Overview of pm133

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pm133
Friday, 8 January 2016 at 12:02am
Thursday, 6 December 2018 at 5:16am
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page 1 of 59 recent posts

Thread: How to cope with depression

posted
28-Aug-18, 14:31
edited about 10 seconds later
by pm133
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posted about 4 months ago
It is pretty clear that this new supervisor is not going to give you what you want. I wouldn't tolerate being shouted at and would seek a new supervisor immediately.

Thread: PhD dropout - finding jobs :(

posted
28-Aug-18, 14:30
edited about 6 seconds later
by pm133
Avatar for pm133
posted about 4 months ago
iwan, you have only had 4 interviews. The cold, hard truth is that you haven't had enough interviews yet to be overly worrying about why you are being rejected. At the start of your career it is a numbers game. You are just going to have to power through this I'm afraid. My hit rate at your stage was about 7 interviews before being offered 1 of them so I'm in agreement with TQ. A friend of mine has just gone through 10 interviews before being offered 2.

Your post here also clears up the questions I had based on your other thread. You have had just one difficult set of questions about your PhD withdrawal and those sort of questions are not systemic in industry. From your last thread it sounded like this was something you were facing everywhere. On that front then it is good news.

As TQ say, you are going to need patience and resilience. There is no sugar coating it.

Thread: Non-critical supervisors

posted
28-Aug-18, 14:16
edited about 3 minutes later
by pm133
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posted about 4 months ago
rewt, you don't need to be impolite to ask for things directly.
If your supervisors don't like to rock the boat you need to find a way of making your questions as specific as possible.
For example, if you ask them how you are doing you give them the chance to say "oh fine". If you ask them what 3 bits of advice they could give you to improve you drastically cut their chances of fobbing you off.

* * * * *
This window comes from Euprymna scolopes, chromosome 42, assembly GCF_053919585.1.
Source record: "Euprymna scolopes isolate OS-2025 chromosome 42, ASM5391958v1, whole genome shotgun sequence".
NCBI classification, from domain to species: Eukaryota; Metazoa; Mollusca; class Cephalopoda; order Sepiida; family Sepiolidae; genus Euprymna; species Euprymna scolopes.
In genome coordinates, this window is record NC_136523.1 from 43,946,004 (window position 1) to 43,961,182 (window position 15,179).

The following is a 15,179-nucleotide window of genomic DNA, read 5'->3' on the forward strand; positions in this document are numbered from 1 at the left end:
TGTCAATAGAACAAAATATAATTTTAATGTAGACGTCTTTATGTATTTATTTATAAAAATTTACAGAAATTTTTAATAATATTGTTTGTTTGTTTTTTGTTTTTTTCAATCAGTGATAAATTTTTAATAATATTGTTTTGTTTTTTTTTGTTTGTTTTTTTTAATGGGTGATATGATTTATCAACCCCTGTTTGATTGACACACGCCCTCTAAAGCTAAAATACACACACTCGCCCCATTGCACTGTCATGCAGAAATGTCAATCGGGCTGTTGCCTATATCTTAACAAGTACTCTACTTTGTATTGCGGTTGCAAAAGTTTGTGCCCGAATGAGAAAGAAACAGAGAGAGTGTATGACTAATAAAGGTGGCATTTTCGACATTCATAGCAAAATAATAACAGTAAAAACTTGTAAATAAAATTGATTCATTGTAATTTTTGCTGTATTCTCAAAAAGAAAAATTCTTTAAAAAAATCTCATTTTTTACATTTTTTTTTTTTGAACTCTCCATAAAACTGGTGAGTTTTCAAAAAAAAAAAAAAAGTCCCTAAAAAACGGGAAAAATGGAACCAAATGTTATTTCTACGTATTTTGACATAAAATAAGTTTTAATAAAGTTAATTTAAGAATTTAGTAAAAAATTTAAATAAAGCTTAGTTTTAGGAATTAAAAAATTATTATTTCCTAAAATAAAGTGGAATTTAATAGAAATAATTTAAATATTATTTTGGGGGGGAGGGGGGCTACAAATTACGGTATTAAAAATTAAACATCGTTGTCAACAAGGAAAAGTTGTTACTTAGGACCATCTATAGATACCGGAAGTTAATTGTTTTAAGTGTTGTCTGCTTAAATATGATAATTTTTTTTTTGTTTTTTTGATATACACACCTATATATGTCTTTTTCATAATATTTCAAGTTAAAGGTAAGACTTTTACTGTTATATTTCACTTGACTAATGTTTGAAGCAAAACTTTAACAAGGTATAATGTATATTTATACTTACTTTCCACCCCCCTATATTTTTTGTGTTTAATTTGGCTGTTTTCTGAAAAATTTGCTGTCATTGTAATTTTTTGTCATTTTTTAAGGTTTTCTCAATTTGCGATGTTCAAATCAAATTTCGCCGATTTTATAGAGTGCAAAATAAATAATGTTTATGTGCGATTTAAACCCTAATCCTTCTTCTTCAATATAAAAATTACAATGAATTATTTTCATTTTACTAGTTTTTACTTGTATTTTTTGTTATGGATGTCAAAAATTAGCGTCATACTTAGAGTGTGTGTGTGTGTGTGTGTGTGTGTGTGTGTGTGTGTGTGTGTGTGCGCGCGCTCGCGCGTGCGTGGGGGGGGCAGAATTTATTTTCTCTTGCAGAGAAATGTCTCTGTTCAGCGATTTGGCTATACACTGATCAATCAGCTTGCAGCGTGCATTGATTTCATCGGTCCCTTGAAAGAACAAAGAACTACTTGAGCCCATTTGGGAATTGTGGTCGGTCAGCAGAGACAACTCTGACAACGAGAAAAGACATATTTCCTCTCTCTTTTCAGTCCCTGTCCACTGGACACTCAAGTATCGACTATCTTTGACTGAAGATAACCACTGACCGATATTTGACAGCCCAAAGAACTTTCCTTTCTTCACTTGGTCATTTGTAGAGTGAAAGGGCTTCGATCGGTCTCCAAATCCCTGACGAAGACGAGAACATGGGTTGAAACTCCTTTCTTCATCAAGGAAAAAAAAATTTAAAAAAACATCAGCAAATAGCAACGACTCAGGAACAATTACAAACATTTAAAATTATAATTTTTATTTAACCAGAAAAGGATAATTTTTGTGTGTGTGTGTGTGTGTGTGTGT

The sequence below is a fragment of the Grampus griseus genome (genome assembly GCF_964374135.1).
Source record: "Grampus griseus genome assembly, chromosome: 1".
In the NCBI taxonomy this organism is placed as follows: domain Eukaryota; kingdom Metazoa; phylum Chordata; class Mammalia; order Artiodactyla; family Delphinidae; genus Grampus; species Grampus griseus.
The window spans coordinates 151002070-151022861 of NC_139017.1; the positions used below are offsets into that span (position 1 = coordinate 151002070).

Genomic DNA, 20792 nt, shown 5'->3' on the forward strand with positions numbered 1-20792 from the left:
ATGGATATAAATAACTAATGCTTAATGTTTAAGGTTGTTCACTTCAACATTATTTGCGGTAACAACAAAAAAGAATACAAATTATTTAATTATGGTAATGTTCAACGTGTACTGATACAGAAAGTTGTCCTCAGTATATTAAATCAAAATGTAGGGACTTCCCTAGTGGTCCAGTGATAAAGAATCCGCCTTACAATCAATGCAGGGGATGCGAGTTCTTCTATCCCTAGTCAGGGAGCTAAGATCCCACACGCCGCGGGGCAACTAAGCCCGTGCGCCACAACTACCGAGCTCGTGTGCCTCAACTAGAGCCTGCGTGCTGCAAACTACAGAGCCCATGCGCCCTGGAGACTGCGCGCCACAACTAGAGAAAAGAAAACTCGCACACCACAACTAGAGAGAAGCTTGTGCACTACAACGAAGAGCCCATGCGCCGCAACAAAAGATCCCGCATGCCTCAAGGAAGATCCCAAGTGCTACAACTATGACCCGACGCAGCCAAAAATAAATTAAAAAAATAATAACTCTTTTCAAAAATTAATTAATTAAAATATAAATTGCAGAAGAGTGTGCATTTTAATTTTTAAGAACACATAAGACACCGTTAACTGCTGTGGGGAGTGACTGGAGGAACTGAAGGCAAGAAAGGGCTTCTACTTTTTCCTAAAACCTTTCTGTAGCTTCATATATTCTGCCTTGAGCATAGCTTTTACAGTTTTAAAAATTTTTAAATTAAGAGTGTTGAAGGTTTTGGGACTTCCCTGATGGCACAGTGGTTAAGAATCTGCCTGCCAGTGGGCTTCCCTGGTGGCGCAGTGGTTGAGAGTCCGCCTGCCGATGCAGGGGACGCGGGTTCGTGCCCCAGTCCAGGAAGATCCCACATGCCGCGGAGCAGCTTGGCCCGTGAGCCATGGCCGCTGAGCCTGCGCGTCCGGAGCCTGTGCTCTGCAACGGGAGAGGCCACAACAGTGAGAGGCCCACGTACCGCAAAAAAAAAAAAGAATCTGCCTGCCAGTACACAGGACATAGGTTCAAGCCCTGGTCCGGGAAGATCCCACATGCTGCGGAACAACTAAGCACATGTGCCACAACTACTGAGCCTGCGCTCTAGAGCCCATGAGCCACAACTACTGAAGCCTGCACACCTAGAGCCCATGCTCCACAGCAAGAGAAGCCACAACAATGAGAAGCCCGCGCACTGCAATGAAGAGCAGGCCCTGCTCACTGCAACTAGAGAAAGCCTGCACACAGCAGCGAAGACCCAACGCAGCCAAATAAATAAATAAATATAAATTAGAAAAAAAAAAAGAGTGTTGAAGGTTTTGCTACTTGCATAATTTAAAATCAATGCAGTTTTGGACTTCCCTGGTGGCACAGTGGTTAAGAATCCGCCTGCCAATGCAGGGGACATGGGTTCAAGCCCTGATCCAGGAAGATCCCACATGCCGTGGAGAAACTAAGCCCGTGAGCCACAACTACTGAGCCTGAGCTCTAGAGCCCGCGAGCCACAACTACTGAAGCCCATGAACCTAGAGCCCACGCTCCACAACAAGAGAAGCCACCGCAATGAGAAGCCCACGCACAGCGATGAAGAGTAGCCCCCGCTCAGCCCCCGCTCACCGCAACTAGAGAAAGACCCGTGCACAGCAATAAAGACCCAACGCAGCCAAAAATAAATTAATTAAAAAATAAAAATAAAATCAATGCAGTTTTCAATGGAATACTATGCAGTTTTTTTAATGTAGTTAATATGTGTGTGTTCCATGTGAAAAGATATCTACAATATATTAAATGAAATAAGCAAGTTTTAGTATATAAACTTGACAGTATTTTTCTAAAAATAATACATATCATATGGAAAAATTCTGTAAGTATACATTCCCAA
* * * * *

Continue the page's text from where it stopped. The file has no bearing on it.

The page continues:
As far as the endless data collection is concerned I would ask them directly what data is missing, how this new data would fill that hole and whether there were any other specific concerns they had before publishing. The point here is to get them to acknowledge that publishing is definitely going to happen sometime this year and then getting them to agree a set of actions which, once complete, remove their final barriers to getting your draft sent in to publishers.

All of these actions on your part give an air of assertiveness on your part. It clearly says that you are in control of the process whilst seeking their input as a courtesy. It gains their respect and is more likely to boost their confidence in you that you actually have an idea what you are talking about. They maybe just don't get that confidence from you just yet but it's easily fixed if that is the case.

Thread: Revise and resubmit-passed viva exam second time round!

posted
27-Aug-18, 17:24
edited about 1 minute later
by pm133
Avatar for pm133
posted about 4 months ago
Quote From Drhannahb:
PM133 we are on the same page with this. Ive always been a little naive about the world (overprotected daddys girl from birth!) but I grew up in quite a tough neighbourhood with a lot of brothers and so didnt realise that women were so toxic until I started working in my 20s and doing the PhD. I expected that in such a tough world run by men, women had each others backs. But everything you just pointed out is something we definitely dont discuss enough. Women try to project the idea of sisterhood but there isnt one, and never has been. Im more aware now in light of my experiences but its good that youve opened up this narrative as it needs much more acknowledgment.


Unfortunately people are terrified of talking about stuff like this because when they do, someone will jump down their throats as you saw above,
My advice to my daughters was to avoid expecting sexism everywhere because eventually you start thinking you are seeing it everywhere; don't be a victim (feminism has a lot to answer for here and both my daughters have grown up to loathe everything it stands for); avoid the chip on the shoulder thing because once that happens, you are dead in the water; Don't expect fairness or equality because neither exist; Beware any man who claims to be more feminist than feminists - they could be simply using it as a predatory move; and avoid an obsession with makeup, hair dye, high heels, tight dresses etc. If you want to be taken seriously, act seriously by cutting out all that self indulgent crap because if you are spending an hour or more each day on this sort of thing, it screams out loud that you value your looks and appearance and need to be noticed above all else. You are just not going to be respected. A few men do this sort of thing as well and I have the same advice for them.

Thread: Open Science / "negative results" / a vision of the future...

posted
25-Aug-18, 01:36